NBA Players Who Could Still Be In College

Itís easy to forget how young some of the players in the league are - freshmen drafted in 2011 would have been college seniors this season. You have to judge young players against guys their age not against the guys in their draft class.

One And Done Model Works For Everyone

John Calipari is 18-3 in the NCAA Tournament at Kentucky. Even more remarkable, he compiled that number with four completely different teams, sending upwards of 15 players to the NBA. Itís a vindication not only of how he built his program, but of the entire ďone and doneĒ model.

Al Jefferson Chases The Money Into The Playoffs

Al Jefferson has often been considered an overrated stat compiler in his career, but he has posted his best season and has the Bobcats in the playoffs.

Searching For Journeymen

Amidst the D-League hopefuls and marginal talent, a few players have proven themselves as NBA caliber, and deserve to have roster spots either with the Sixers or with another franchise.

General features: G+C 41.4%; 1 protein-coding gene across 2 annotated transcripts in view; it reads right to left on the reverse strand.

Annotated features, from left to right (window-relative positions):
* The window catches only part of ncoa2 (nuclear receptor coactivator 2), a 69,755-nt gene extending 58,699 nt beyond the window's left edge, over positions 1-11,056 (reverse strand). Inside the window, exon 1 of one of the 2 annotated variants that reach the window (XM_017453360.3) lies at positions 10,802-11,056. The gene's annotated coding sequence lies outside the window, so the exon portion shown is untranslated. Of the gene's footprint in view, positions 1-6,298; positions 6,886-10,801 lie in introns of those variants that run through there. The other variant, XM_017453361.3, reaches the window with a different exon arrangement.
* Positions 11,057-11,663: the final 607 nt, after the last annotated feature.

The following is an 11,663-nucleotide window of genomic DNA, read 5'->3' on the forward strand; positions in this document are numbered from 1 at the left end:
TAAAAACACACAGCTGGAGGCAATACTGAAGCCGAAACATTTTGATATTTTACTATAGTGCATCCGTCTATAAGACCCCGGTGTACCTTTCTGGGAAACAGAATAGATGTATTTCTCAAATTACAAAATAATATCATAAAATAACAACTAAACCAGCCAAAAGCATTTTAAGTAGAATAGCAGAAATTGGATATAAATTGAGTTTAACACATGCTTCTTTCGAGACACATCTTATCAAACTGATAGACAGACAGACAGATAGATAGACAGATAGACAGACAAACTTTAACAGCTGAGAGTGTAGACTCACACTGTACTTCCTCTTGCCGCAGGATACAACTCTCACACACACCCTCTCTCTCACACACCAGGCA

A Champion Is Crowned

Should Kentucky have played more zone this year, why Niels Giffey made a lot of fans happy, and how Napier survived a few frustrated moments to lead his team to victory.

Non-National NBA Games Of The Week (Apr. 7-Apr. 13)

Despite the huge stakes of the final full week of the regular season, the non-national slate looks pretty weak at the outset though Warriors/Blazers on Sunday will have the 5th seed on the line.

The Draft Deadline

The crucial earning years for a basketball player aren't their early 20's but their late 20's, when they are in the prime physically. At that point, it's not about whether they maximized their draft position but whether they developed their game and maximized their earning potential before they start to decline.